Children who live and work on the street can range in age from infants to 18 years old and face life-threatening social problems. UNICEF defines street children or youth as any girl or boy who has not reached adulthood, for whom the street has become her or his habitual abode and/or source of livelihood, and who is inadequately protected, supervised, or directed by responsible adults. These children may also be living with HIV and AIDS, living with other physical or mental challenges, deserted from broken families, or children from indigenous families without documentation.
When children live on the streets, they face many challenges ranging from physical and mental abuse to forced labour and sexual abuse. In the eyes of the public children living and working on the street may be considered socially maladjusted or nonconformists who should be “locked up” somewhere so that peace and common sense reign. Most of them have experienced problems with basic nutrition, sleep and live in unsafe situations such as being crammed into concrete porches at night.
According to the World Drug Report 2018 not only do children live, survive and grow in vulnerable environments but they can also potentially be abused or exploited by local gangs or criminal groups for street crimes such as drug trafficking and sales, or sex work. In such a harsh environment, street children may engage in odd jobs such as selling substances for remuneration or "subsistence work," where sex is exchanged for a specific food, shelter, money, or drugs to survive.
According to the Modified Social Stress Model, an individual is more likely to encounter substances if the consumption of the substance is coming from their upbringing. Many street children live in places where other street children, adults in the neighbourhood, and even society at large, use substances. Using this model we can guess that these children are at higher risk for substance use.
Drug exposure has various social, psychological and nervous effects. When it comes to gender differences, girls don't just report more negative life events in adolescence than boys but also more often experience interpersonal stressors and are unfavourably affected by them. For example, post-traumatic stress disorder often precedes drug use and harmful drug use among girls. Still, it is more common after drug use in boys, which may suggest that women are more likely to self-medicate their symptoms. At the same time, men are more likely to experience trauma from risk situations related to the use of harmful substances.
Children of all kinds exposed to substance use at an early age benefit from evidence-based and effective drug use prevention and drug use disorder treatment if they are dependent on drugs. Effective interventions may include activities such as life skills, counselling and structured community engagement such as positive recreational activities with positive adult role models to build their skills and help them live a healthy life. The International Standards On Substance Use and Prevention states community-based multi-component initiatives at the community level, mobilisation efforts to create partnerships, task forces, coalitions, action groups, etc., bring together different actors in a community to address substance use through effective science-based drug use prevention. Providing children with the opportunities to participate in activities that help them think independently and develop skills increases protective factors and may reduce unhealthy behaviours.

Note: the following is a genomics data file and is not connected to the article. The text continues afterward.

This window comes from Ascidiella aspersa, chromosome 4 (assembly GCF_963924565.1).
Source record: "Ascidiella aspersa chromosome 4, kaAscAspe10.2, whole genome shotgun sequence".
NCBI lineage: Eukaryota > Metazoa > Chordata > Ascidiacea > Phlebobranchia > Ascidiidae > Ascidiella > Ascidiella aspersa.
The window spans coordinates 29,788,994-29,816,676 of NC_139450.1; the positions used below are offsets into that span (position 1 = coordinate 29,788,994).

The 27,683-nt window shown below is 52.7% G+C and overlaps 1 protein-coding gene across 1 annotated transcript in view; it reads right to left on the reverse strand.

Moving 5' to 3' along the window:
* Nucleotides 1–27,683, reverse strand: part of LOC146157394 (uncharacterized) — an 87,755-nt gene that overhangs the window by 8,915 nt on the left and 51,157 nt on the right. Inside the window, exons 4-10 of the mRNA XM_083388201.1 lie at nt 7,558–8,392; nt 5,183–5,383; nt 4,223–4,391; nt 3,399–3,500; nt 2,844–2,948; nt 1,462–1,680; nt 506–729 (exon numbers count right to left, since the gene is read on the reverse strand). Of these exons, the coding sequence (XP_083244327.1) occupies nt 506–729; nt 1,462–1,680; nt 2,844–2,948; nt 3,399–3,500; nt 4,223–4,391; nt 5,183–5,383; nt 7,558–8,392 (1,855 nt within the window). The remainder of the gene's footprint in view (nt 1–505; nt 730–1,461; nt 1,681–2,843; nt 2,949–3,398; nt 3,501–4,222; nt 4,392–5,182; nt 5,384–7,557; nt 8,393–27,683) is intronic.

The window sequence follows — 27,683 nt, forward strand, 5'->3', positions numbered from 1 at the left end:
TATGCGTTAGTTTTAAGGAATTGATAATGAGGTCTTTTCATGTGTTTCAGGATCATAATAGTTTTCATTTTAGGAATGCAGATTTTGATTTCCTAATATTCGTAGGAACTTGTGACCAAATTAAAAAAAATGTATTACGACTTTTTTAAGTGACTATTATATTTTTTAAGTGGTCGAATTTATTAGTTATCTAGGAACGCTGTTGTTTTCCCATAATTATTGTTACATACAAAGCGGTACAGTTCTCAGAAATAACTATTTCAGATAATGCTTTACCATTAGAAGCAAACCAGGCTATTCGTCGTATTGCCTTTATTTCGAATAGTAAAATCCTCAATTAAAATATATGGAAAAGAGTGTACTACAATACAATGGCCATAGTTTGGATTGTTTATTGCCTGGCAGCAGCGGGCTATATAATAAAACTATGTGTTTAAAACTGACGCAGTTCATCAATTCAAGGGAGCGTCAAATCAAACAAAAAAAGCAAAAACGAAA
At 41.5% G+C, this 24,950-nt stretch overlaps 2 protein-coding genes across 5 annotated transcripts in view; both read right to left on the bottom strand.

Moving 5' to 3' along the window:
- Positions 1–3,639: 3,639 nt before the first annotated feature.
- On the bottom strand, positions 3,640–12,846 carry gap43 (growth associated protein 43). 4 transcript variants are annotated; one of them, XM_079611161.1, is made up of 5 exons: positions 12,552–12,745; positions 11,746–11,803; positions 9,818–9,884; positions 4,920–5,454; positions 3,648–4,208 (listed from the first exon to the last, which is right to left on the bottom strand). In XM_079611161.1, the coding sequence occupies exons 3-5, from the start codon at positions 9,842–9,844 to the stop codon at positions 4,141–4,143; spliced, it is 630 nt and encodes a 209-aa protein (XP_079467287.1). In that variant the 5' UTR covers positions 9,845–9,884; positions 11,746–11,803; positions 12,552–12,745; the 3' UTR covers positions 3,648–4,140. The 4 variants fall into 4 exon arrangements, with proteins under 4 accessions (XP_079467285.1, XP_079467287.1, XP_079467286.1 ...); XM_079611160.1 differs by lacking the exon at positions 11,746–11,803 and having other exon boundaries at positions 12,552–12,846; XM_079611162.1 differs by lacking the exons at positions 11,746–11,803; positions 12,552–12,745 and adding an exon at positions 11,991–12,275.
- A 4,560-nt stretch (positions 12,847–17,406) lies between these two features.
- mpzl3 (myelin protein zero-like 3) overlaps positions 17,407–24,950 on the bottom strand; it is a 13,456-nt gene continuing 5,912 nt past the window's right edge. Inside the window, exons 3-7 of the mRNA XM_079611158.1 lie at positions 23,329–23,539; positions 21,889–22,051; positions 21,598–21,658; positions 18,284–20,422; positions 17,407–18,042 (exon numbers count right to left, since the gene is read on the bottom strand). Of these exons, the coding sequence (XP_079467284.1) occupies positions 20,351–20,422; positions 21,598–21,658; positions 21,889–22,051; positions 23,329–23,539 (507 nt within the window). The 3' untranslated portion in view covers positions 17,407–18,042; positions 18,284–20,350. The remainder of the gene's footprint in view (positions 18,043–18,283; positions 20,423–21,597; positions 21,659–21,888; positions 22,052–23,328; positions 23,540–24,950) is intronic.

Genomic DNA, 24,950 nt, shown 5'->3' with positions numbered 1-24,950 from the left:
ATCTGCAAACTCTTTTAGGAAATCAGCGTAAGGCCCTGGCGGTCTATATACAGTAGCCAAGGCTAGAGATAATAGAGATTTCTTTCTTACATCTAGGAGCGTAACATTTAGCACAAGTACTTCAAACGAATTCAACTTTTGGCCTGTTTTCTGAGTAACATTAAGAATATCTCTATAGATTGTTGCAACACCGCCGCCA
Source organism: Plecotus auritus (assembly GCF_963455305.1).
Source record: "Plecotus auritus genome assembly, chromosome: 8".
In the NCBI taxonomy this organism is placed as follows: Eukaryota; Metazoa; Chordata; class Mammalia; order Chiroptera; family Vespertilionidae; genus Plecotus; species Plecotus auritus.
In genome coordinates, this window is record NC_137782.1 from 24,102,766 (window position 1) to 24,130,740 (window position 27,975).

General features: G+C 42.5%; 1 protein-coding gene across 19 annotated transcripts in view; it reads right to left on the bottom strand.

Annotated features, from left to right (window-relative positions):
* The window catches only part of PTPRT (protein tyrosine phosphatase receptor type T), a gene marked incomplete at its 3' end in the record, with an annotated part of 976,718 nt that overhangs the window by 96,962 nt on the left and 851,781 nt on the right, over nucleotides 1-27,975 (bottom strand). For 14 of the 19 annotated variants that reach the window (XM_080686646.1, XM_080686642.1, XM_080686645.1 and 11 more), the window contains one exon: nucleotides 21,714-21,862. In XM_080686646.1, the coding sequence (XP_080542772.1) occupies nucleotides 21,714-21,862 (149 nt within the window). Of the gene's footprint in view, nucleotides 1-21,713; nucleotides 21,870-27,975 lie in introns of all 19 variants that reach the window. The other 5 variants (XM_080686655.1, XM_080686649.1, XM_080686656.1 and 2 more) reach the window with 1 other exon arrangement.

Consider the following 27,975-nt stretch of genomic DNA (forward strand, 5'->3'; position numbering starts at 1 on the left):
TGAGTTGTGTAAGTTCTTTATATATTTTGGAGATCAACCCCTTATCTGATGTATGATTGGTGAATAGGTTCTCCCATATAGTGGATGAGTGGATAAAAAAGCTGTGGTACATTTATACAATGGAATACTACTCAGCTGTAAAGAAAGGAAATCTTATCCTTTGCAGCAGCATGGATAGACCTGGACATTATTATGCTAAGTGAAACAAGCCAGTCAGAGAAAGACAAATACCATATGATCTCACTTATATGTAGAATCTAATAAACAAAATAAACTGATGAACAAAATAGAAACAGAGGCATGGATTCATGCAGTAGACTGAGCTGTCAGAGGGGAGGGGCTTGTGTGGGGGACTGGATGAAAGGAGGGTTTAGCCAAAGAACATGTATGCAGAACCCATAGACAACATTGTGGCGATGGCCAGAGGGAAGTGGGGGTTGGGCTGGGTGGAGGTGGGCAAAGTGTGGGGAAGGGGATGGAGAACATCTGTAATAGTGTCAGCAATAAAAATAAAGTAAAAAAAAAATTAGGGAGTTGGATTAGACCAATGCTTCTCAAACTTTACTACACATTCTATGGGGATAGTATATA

From my personal experience working with a Non-Governmental Organisation ‘Institut Onn Ja’afar’ in Malaysia carrying out activities for the street children, we involve university students as our volunteers in supporting the implementation of evidence-based programmes called Jom Breakfast to help street children. Its main objective is to provide free breakfast for the underprivileged street, disabled children, refugees and the homeless. Youth volunteers can experience community work activities as a major aspect of giving back to society. Apart from providing food, we intend to instill a broader insight into life and encourage a more positive attitude amongst the volunteers, especially the university students, as we hope they develop a generous nature and a habit of giving after interacting with these children. In addition, we also wish to inspire the beneficiary's street children to pursue higher education when they are exposed to university students on a regular basis. In return, youths inspire the street children to improve their livelihood and pull interest towards the importance of education. At the same time, it strengthens the prosocial behaviour of the youths and street children through volunteering.
Prosocial behaviours are behaviours that people take voluntarily in an attempt to help others. Over time, prosocial behaviours were associated with better mental health, better social relationships, and better physical health, including a longer lifespan. Getting involved in society is a good approach to preventing or reducing substance use. Volunteering is a great pursuit for young people to divert them from risk-taking and dangerous behaviours like substance use. Volunteering increases a person's connection to the community, with research showing that volunteers are up to 42% more likely to define themselves as "very happy" compared to non-volunteers. According to the UN Volunteer Programme, 76% of people who volunteered in the past 12 months thought it made them healthier. In my experience, engaging as a volunteer opened my eyes to the significant issues that children living and working on the streets face, and I hope that our work was able to provide help and hope, if only for a short time.
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